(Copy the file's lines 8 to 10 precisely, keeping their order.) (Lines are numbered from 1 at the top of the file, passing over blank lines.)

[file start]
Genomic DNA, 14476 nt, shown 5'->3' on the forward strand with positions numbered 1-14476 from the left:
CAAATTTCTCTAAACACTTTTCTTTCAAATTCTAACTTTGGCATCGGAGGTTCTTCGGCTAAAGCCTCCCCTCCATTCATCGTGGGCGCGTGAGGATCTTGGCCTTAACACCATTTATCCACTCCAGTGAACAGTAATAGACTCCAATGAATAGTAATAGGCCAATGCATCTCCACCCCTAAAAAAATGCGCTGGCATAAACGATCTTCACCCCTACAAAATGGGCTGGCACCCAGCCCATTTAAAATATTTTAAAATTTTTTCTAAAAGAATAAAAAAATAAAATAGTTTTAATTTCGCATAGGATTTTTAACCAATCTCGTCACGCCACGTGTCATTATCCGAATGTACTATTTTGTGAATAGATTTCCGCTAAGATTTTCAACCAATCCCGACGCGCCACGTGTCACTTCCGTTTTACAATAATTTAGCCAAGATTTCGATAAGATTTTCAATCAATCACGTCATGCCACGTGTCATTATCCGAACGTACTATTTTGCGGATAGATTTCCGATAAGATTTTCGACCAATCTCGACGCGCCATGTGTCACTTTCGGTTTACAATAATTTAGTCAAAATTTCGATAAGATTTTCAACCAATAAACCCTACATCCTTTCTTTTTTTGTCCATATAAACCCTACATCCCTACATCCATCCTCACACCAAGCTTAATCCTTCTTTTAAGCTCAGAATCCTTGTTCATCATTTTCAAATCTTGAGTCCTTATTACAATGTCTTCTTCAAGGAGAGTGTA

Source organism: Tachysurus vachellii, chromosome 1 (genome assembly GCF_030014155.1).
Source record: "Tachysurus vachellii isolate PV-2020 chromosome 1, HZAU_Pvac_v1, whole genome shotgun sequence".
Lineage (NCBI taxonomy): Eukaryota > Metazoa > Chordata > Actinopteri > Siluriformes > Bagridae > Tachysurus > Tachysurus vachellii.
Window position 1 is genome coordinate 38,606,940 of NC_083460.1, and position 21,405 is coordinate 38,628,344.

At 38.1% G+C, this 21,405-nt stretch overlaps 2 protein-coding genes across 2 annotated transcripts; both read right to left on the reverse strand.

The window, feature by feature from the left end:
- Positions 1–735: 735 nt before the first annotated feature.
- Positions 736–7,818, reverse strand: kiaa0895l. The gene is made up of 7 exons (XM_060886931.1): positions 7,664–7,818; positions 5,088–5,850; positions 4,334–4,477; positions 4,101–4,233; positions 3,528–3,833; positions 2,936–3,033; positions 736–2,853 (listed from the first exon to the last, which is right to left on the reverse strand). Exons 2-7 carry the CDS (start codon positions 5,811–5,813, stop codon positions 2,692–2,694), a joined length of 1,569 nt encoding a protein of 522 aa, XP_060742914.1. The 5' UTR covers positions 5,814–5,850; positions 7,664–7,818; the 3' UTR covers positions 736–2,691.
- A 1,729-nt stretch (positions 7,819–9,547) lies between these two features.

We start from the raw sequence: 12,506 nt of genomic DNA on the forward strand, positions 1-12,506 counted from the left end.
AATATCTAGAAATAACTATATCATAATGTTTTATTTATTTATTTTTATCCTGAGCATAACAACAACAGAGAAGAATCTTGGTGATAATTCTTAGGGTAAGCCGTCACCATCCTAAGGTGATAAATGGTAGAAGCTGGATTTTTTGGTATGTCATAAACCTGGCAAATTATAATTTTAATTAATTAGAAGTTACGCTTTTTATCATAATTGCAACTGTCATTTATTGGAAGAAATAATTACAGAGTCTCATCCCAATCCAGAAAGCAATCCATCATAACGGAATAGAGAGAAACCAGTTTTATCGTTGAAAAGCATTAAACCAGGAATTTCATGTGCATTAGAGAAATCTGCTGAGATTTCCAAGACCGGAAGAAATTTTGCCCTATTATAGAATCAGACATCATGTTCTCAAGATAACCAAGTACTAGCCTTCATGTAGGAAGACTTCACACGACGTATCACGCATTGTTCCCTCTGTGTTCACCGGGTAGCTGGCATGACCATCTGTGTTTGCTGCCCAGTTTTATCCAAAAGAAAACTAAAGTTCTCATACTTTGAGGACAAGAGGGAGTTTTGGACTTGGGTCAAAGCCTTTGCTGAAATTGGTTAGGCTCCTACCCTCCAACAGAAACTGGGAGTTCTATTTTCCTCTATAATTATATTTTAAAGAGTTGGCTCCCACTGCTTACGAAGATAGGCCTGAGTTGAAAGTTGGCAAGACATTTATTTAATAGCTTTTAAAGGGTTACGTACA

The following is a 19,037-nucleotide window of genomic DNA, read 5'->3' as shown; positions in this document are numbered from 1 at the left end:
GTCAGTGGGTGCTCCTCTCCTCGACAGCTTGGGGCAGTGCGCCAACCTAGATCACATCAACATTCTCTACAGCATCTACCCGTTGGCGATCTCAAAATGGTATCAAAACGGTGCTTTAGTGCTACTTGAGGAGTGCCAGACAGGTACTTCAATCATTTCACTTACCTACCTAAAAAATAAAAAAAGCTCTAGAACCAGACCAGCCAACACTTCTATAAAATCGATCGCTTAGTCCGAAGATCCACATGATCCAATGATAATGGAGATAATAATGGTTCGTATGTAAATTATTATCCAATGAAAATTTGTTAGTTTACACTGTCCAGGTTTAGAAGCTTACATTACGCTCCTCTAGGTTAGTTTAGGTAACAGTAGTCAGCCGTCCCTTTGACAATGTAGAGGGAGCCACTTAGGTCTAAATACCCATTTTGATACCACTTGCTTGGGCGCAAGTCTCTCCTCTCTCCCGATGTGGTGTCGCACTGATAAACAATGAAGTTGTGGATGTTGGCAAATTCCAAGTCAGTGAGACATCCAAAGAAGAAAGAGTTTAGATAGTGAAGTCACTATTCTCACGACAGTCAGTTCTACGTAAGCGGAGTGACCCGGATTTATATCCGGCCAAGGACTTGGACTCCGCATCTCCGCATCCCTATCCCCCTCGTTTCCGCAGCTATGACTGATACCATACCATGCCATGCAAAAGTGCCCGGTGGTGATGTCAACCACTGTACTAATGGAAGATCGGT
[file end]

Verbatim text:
The window, feature by feature from the left end:
- Positions 1–735: 735 nt before the first annotated feature.
- Positions 736–7,818, reverse strand: kiaa0895l. The gene is made up of 7 exons (XM_060886931.1): positions 7,664–7,818; positions 5,088–5,850; positions 4,334–4,477; positions 4,101–4,233; positions 3,528–3,833; positions 2,936–3,033; positions 736–2,853 (listed from the first exon to the last, which is right to left on the reverse strand). Exons 2-7 carry the CDS (start codon positions 5,811–5,813, stop codon positions 2,692–2,694), a joined length of 1,569 nt encoding a protein of 522 aa, XP_060742914.1. The 5' UTR covers positions 5,814–5,850; positions 7,664–7,818; the 3' UTR covers positions 736–2,691.